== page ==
NATO Secretary General Lord George Robertson has finally provided limited details of the Alliance's use of depleted uranium (DU) ammunition during its war against Serbia last year. Robertson disclosed the information in a letter to UN Secretary General Kofi Annan last month—four months after it was first requested.
DU is a waste product of the process used to enrich natural uranium ore for use in nuclear reactors and nuclear weapons. It is 1.7 times as dense as lead and is used in the tips of a bullet or a round to pierce armour plating. It can also be used in cruise missile nose cones and has been used in the armour of tanks. DU breaks into tiny particles on impact, which can be easily ingested and/or inhaled. Numerous studies have linked DU ammunition to the increase of cancer in Iraq, following the 1991 Gulf War, and to the number of army personnel in the US and the UK suffering from "Gulf War Syndrome".
Annan had requested detailed information on NATO's use of DU during its 78-day bombardment of Yugoslavia, following a UN investigation by the Balkan Task Force (BTF). The results of the BTF investigation—which included members from the World Health Organisation, the International Atomic Energy Agency and the Swedish Radiation Protection Institute—were reported last October. Investigators concentrated on four environmental "hot-spots" in Kosovo—Pancevo, Kragujevac, Novi Sad and Bor—but complained that the lack of official confirmation from NATO of its use of DU "during the Kosovo conflict distorted the prerequisites for the group's work". The report concluded that whilst the Kosovo conflict did not cause an environmental catastrophe for the whole of the Balkan region, pollution at the four spots investigated was "serious and poses a threat to human health". It urged an investigation into the impact of DU ammunition on human health.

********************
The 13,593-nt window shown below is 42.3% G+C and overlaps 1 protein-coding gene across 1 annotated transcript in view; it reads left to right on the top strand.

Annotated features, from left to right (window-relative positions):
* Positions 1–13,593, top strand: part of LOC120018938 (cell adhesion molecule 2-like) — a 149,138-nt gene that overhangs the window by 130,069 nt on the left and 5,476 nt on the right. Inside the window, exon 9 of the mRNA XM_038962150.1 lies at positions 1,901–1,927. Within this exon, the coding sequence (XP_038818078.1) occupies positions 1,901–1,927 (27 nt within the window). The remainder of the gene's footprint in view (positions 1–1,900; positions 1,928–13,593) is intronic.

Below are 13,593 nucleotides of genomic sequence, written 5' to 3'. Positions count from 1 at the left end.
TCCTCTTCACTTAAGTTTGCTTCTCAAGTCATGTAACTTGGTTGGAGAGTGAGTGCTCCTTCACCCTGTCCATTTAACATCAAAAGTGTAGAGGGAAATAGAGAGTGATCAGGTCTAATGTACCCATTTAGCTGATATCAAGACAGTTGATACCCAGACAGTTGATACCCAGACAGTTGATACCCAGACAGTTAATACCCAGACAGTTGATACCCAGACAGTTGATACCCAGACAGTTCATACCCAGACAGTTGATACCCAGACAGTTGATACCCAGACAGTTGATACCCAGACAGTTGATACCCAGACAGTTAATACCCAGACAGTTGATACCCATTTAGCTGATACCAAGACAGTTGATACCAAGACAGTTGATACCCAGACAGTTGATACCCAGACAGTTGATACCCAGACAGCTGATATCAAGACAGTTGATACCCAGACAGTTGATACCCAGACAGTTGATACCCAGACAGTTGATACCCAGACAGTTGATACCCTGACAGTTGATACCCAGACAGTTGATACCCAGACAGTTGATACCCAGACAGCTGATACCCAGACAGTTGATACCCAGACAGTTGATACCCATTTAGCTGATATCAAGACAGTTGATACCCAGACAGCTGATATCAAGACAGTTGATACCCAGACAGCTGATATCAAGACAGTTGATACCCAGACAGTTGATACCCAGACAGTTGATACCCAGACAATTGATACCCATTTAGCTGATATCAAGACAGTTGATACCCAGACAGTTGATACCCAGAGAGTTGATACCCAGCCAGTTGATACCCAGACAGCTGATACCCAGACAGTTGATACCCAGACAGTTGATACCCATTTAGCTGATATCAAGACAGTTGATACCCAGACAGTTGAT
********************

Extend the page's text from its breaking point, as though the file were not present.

Robertson wrote that the United States Air Force A-10 "tankbuster" aircraft had concentrated their operations "in an area west of the Pec-Dakovica-Prizren highway, in the area surrounding Klina, in the area around Prizren, and in an area to the north of a line joining Suva Reka and Urosevac”. He added, "However, many missions using DU also took place outside these areas.”